11. According to the appellants, the High Court erroneously proceeded on the administrative side to presume that the mere irregularity in 7 papers of 2001 batch meant irregularity of the entire batch. On the basis of this presumption another presumption was raised that there were irregularities in all the four batches from 1998 to 2001. In the case of other selections held by the PPSC under the Chairmanship of R.S. Sidhu, the Government had undertaken to constitute two separate committees which had gone into the record of over 3,500 candidates to ascertain the presence of any taint or otherwise.

In the present case, it was not impractical or impossible to have conducted this exercise for the serving judicial officers who were only 39 in number. According to the appellants, the action of cancelling was taken in extreme haste and without any logical basis.

  1. The appellants submitted that it was incumbent upon the State Government to establish from the records that prior to 23.5.2002 it had examined all the selections made during the tenure of R.S. Sidhu and it was after such a detailed consideration that it became apparent that the taint was only in respect of the selections in the year 1998 which would necessitate the extremely harsh and punitive decision to terminate en masse selections of all the candidates on the ground that the entire selection process was vitiated.

  2. The appellants submitted that the selections were vitiated because, according to the respondents, Mr. Sidhu employed corrupt methods in the selection process of the candidates. From this criterion or yardstick, all the 3,446 selections made during the tenure of R.S. Sidhu would stand 'tainted' and the services of all these candidates are also liable to be terminated.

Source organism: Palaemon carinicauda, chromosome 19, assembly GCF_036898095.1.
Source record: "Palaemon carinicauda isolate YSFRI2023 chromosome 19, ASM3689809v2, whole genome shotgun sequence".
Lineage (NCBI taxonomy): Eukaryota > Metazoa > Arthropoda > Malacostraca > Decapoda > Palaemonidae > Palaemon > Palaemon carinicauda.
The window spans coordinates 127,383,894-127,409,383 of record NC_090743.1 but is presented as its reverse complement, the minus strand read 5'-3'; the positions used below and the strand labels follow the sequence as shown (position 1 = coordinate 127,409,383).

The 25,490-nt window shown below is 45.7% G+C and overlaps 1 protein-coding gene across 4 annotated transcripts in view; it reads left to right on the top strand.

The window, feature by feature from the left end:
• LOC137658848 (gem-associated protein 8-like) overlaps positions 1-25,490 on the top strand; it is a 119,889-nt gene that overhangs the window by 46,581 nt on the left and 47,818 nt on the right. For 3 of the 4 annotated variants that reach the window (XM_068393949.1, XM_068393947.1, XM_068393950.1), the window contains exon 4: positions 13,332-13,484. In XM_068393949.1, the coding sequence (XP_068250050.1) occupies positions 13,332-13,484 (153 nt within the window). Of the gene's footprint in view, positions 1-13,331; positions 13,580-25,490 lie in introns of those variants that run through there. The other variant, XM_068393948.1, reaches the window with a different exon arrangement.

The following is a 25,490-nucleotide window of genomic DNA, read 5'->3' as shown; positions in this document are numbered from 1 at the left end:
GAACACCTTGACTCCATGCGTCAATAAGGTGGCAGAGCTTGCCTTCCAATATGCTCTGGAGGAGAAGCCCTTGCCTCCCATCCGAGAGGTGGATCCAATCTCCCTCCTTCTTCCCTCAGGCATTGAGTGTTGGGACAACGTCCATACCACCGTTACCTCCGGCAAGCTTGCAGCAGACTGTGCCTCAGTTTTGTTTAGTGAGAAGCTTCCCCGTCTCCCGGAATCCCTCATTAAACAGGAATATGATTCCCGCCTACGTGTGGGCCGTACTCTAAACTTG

3. The appellants submitted that it was not a case of large scale irregularities where it was impossible to separate the tainted candidates from the non-tainted candidates. The test for determining whether a set of facts qualifies to be a case of large scale irregularities sustaining a decision to cancel the entire selection was aptly stated by this Court in the case of Union of India v. Rajesh P.U. (2003) 7 SCC 285 in the following words :

"In the light of the above and in the absence of any specific or categorical finding supported by any concrete and relevant material that widespread infirmities of an all-pervasive nature, which could be really said to have undermined the very process itself in its entirety or as a whole and it was impossible to weed out the beneficiaries of one or the other irregularities, or illegalities, if any, there was hardly any justification in law to deny appointment to the other selected candidates whose selections were not found to be, in any manner, vitiated for any one or the other reasons. Applying a unilaterally rigid and arbitrary standard to cancel the entirety of the selections despite the firm and positive information that except 31 of such selected candidates, no infirmity could be found with reference to others, is nothing but total disregard of relevancies and allowing to be carried away by irrelevancies, giving a complete go-by to contextual considerations throwing to the winds the principle of proportionality in going farther than what was strictly and reasonably to meet the situation. In short, the competent authority completely misdirected itself in taking such an extreme and unreasonable decision of cancelling the entire selections, wholly unwarranted and unnecessary even on the factual situation found too, and totally in excess of the nature and gravity of what was at stake, thereby virtually rendering such decision to be irrational." It is the sacred duty of the Court to sift the grain from the chaff. The expression "public interest" or "probity in governance" cannot be put in a strait-jacket. "Public interest" takes into its fold several factors. There cannot be any hard- and-fast rule to determine what is public interest. The circumstances in each case would determine whether the action was taken in public interest or was taken to uphold probity in governance.

  1. The appellants submitted that where there are imputations against a key decision maker or a key decision, every decision made by such decision maker during his period of office is not necessarily tainted and to be set aside. In fact, the correct approach is to investigate the issues thoroughly and to weed out the tainted decisions from the ones that are not.